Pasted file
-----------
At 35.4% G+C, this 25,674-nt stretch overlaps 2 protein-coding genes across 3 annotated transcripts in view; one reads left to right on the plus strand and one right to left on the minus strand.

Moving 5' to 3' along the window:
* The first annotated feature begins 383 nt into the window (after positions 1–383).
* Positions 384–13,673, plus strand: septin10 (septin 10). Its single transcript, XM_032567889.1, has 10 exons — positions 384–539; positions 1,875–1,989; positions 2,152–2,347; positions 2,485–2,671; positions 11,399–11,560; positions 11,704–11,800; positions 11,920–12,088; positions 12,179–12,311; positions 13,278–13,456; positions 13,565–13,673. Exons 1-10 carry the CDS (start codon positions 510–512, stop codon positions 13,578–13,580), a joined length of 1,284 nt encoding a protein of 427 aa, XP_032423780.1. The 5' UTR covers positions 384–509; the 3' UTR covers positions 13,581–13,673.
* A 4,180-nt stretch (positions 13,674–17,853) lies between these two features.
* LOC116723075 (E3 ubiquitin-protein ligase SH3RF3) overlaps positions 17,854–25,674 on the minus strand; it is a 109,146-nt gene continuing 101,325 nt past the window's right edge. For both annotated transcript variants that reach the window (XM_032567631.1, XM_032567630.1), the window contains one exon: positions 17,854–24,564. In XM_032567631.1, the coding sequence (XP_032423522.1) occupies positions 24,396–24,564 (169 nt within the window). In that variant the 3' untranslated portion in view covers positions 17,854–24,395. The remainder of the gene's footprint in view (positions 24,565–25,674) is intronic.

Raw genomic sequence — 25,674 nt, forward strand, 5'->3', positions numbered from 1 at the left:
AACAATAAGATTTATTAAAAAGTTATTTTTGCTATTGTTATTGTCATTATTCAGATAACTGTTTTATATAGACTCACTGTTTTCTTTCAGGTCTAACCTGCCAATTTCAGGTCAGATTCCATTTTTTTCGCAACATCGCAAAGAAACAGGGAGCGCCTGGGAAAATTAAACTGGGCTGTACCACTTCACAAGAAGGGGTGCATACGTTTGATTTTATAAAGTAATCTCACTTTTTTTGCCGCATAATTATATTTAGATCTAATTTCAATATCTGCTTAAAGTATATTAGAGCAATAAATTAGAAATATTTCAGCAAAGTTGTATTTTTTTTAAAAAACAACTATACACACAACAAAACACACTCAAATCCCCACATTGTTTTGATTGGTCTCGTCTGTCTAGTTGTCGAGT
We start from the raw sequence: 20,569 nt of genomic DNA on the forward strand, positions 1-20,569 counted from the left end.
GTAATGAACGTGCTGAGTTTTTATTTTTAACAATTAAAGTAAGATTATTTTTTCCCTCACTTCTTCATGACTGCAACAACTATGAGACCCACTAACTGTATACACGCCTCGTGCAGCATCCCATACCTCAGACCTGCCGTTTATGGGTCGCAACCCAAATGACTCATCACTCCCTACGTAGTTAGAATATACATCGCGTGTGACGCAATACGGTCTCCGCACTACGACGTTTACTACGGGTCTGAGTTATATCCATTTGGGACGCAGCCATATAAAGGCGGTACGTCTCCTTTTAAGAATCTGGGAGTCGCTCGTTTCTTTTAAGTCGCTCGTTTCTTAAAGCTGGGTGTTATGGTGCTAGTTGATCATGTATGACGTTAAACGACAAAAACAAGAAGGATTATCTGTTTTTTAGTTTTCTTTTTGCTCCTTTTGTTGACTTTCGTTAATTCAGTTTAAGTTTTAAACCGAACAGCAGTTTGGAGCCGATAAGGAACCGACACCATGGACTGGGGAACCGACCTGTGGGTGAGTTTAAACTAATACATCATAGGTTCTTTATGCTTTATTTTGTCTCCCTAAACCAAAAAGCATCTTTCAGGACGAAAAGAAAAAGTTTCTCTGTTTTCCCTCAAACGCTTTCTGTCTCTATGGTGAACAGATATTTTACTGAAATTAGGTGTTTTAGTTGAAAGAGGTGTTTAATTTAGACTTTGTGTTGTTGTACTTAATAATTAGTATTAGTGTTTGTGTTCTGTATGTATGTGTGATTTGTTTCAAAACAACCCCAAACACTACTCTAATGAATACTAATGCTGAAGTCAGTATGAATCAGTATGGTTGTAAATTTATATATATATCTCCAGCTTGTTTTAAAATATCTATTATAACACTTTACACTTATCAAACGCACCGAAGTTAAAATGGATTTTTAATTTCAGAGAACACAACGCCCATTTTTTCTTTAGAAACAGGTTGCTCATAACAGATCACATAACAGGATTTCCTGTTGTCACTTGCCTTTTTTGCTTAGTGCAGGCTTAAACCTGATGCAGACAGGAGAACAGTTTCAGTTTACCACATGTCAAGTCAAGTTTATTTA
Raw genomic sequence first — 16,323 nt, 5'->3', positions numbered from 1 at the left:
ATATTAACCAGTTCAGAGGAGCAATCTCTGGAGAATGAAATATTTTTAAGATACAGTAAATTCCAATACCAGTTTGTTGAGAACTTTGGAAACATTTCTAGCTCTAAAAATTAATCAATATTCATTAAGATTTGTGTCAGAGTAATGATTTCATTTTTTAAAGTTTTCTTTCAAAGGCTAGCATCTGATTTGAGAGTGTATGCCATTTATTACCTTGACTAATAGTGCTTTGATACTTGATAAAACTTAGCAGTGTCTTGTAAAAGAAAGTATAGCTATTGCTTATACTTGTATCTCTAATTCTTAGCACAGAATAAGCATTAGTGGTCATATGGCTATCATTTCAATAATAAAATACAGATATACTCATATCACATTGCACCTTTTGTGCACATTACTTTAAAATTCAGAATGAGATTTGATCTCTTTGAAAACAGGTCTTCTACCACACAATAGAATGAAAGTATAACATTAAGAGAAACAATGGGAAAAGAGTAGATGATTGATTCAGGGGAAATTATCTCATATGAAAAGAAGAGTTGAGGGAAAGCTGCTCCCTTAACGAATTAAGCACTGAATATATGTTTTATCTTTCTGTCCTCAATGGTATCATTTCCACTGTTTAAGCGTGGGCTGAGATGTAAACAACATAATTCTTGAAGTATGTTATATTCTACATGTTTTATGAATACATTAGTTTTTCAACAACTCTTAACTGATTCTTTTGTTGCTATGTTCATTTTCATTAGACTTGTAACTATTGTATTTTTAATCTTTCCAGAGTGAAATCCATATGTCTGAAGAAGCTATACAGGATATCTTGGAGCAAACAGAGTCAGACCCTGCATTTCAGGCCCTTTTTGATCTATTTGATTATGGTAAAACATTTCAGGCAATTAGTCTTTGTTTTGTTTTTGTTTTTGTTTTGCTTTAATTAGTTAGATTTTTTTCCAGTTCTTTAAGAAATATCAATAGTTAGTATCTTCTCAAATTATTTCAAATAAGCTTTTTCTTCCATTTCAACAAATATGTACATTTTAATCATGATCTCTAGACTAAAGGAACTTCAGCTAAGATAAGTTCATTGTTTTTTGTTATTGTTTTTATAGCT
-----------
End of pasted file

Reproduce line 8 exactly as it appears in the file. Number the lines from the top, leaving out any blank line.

AACAATAAGATTTATTAAAAAGTTATTTTTGCTATTGTTATTGTCATTATTCAGATAACTGTTTTATATAGACTCACTGTTTTCTTTCAGGTCTAACCTGCCAATTTCAGGTCAGATTCCATTTTTTTCGCAACATCGCAAAGAAACAGGGAGCGCCTGGGAAAATTAAACTGGGCTGTACCACTTCACAAGAAGGGGTGCATACGTTTGATTTTATAAAGTAATCTCACTTTTTTTGCCGCATAATTATATTTAGATCTAATTTCAATATCTGCTTAAAGTATATTAGAGCAATAAATTAGAAATATTTCAGCAAAGTTGTATTTTTTTTAAAAAACAACTATACACACAACAAAACACACTCAAATCCCCACATTGTTTTGATTGGTCTCGTCTGTCTAGTTGTCGAGT